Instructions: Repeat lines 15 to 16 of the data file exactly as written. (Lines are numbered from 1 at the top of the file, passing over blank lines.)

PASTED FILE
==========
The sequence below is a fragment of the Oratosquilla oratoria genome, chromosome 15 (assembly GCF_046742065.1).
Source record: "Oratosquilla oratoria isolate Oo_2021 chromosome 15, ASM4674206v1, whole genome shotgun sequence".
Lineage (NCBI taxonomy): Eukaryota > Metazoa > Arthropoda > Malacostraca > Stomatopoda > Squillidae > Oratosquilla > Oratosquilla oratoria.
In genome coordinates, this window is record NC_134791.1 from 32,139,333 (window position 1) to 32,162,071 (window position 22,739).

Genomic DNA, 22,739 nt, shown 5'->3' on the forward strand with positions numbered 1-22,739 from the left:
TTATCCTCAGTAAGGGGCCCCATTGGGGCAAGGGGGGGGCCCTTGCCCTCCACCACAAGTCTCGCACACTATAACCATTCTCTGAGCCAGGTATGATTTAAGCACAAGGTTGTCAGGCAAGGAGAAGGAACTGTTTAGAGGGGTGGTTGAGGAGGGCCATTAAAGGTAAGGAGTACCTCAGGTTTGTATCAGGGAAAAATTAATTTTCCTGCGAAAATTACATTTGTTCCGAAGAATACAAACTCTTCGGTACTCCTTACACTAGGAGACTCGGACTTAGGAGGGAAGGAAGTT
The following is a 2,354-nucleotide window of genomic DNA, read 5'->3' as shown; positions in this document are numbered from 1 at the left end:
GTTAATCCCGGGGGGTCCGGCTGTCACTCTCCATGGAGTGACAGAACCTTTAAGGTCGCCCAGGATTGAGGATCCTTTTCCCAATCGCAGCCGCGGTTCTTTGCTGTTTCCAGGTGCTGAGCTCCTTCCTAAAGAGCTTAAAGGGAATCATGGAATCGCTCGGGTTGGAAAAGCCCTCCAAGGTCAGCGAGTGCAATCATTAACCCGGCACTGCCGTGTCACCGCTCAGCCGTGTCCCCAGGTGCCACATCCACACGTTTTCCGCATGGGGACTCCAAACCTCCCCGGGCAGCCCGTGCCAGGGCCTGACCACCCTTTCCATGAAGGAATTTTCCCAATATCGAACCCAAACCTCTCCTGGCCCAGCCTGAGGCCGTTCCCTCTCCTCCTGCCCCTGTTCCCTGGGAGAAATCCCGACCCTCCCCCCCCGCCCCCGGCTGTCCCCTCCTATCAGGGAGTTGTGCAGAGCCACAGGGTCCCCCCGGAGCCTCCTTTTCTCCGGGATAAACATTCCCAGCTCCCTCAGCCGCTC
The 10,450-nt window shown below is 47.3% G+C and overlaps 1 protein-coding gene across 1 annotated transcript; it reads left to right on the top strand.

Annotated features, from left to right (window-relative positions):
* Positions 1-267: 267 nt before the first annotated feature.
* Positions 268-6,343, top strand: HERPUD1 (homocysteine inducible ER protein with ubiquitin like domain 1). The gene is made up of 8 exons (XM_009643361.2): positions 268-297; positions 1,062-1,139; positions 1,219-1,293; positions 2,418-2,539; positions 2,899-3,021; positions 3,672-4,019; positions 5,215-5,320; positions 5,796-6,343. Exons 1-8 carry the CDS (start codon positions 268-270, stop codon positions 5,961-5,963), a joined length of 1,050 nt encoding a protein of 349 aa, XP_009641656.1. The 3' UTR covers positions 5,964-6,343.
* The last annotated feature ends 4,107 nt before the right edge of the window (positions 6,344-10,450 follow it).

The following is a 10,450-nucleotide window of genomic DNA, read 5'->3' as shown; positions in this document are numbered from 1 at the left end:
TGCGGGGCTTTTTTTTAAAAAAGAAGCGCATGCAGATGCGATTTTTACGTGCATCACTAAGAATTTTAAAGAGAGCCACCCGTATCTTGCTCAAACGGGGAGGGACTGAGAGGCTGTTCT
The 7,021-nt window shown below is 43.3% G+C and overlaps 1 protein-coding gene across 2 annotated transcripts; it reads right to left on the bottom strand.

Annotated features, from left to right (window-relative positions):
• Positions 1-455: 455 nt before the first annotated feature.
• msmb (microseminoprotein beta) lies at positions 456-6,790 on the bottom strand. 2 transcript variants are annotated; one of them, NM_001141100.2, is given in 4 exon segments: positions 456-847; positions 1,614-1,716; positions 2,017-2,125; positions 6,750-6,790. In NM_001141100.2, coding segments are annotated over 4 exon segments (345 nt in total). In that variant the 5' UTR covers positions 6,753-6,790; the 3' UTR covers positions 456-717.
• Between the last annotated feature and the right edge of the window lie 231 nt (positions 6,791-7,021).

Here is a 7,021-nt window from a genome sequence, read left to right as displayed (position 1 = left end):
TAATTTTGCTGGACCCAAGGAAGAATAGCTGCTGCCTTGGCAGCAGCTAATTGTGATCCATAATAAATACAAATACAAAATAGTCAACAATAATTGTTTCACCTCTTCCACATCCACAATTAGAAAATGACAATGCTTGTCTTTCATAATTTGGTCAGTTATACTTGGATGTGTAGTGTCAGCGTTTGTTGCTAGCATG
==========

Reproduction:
TGCGGGGCTTTTTTTTAAAAAAGAAGCGCATGCAGATGCGATTTTTACGTGCATCACTAAGAATTTTAAAGAGAGCCACCCGTATCTTGCTCAAACGGGGAGGGACTGAGAGGCTGTTCT
The 7,021-nt window shown below is 43.3% G+C and overlaps 1 protein-coding gene across 2 annotated transcripts; it reads right to left on the bottom strand.